TITLE: "Wrong Choice."

LENGTH: 30 seconds.

AIRING: Cable and broadcast stations in Illinois.

KEY IMAGES: This ad by Republican presidential candidate Mitt Romney takes sharp aim at chief rival Rick Santorum's economic plan, claiming the former Pennsylvania senator is an "economic lightweight" on par with President Barack Obama.

With soft music in the background, a narrator asks: "Who can turn around the economy and defeat Barack Obama?" and quickly adds: "Not Rick Santorum."

"Santorum's real weakness is the economy," the narrator says as the screen shows jumpy footage of Santorum talking with a background image of an abandoned factory.

"He's never run a business or a state. His plan: `economic illiteracy,' `inexcusable,' `the worst idea of any GOP candidate.'" There's a shot of a toddler in a crib as the narrator calls Santorum's plan "economic illiteracy."

"Rick Santorum: Another economic lightweight," the narrator says as the screen shows side-by-side shots of Obama and Santorum. "Mitt Romney: Ready to `lead the nation to a new era'" and "with `the boldest GOP agenda since Reagan.'"

The ad closes with a beaming Romney meeting with workers and greeting an enthusiastic crowd from a stage.

ANALYSIS: In the final days before the hotly contested Illinois primary, Romney is trying to drive home his point that he is better equipped to lead the nation's economic recovery, the thematic foundation of his candidacy. Romney wants to regain a jolt of momentum in the large industrial state while stopping the surging Santorum, who has been buoyed by a pair of victories over Romney in the Deep South states of Alabama and Mississippi.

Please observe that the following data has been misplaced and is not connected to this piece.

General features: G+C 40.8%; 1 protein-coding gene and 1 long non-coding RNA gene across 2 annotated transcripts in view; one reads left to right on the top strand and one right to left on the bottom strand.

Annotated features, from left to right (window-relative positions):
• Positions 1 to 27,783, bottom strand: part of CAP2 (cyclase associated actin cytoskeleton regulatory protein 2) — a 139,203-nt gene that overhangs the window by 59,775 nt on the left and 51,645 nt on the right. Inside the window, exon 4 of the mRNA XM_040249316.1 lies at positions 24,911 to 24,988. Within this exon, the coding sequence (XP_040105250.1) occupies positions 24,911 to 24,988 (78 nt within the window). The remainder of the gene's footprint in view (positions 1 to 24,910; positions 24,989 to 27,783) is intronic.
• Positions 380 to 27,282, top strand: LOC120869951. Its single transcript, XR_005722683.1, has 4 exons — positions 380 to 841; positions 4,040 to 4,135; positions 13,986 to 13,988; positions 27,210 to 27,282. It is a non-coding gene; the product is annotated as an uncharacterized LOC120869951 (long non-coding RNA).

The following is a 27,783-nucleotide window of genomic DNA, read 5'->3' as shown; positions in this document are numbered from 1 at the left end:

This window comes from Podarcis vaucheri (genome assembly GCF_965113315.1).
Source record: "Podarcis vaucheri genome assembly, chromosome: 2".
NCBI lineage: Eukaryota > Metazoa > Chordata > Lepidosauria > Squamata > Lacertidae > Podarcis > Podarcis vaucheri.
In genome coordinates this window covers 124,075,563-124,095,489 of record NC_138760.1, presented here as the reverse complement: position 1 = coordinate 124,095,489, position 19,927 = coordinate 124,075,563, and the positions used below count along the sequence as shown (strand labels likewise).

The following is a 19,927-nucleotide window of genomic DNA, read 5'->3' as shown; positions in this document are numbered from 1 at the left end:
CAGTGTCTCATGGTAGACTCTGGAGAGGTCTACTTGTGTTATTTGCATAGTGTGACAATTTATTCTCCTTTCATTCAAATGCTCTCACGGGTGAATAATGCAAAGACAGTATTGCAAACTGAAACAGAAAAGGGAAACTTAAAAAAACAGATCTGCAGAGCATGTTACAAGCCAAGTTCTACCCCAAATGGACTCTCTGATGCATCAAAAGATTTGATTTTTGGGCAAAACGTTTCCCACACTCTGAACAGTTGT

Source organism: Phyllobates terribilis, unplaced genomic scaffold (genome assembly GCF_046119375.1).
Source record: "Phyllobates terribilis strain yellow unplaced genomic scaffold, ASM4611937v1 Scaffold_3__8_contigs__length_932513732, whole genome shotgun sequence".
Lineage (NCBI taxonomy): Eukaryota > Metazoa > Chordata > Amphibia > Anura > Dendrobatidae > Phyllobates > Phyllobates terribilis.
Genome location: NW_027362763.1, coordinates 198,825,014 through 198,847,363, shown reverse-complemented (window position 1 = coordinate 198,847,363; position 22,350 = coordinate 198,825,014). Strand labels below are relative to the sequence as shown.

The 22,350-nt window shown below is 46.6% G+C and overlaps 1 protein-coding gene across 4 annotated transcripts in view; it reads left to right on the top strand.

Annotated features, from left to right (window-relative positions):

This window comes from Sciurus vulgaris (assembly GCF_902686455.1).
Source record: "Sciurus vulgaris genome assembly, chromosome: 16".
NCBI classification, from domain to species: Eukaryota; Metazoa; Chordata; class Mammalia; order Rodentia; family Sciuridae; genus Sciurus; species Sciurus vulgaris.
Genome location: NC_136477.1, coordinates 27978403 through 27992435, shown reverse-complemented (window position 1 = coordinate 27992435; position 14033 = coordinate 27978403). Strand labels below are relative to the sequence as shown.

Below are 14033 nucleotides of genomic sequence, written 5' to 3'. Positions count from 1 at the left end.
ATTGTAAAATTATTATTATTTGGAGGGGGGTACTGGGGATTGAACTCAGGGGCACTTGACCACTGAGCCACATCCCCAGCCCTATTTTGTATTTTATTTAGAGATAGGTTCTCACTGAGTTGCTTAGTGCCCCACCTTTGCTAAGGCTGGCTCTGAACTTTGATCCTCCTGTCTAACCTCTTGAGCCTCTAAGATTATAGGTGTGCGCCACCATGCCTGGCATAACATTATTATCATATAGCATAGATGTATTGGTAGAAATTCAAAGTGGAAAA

As in several past contests, Romney and his allies are spending heavily on attack ads to gain an edge.

Romney bases his latest claims almost exclusively on commentary in various media that are included in small text that can be difficult to read as it scrolls across the screen. A line that Santorum's "real weakness is the economy" comes from a headline on the financial website MarketWatch.

The line about Romney being "ready to lead the nation to a new era" is from the Cincinnati Enquirer's endorsement of him. The closer about Romney having the "boldest GOP agenda" since President Ronald Reagan was pulled from an opinion piece by a blogger for the American Enterprise Institute, a conservative think tank.

Romney, as a former governor of Massachusetts with a long record as a venture capitalist, is trying to play up his economic background by noting that Santorum, who spent much of his career in Congress and as a media commentator, has never run a business or a state.

Romney has played up his business background as proof that he has the know-how to turn around the nation's ailing economy, and the ad tries to build on that assertion. Santorum often highlights his socially conservative views.

The former governor favors lower taxes, less regulation, a balanced federal budget and more trade deals to spur growth. He would replace jobless benefits with unemployment savings accounts. Santorum wants to spur job creation by eliminating corporate taxes for manufacturers, drilling for more oil and gas, and slashing regulations.

Romney and other rivals for the Republican presidential nomination have accused Santorum of turning his back on fiscal conservatism when he was a senator from Pennsylvania by supporting big-government spending programs. Santorum has countered by saying he is the true conservative in the GOP pack.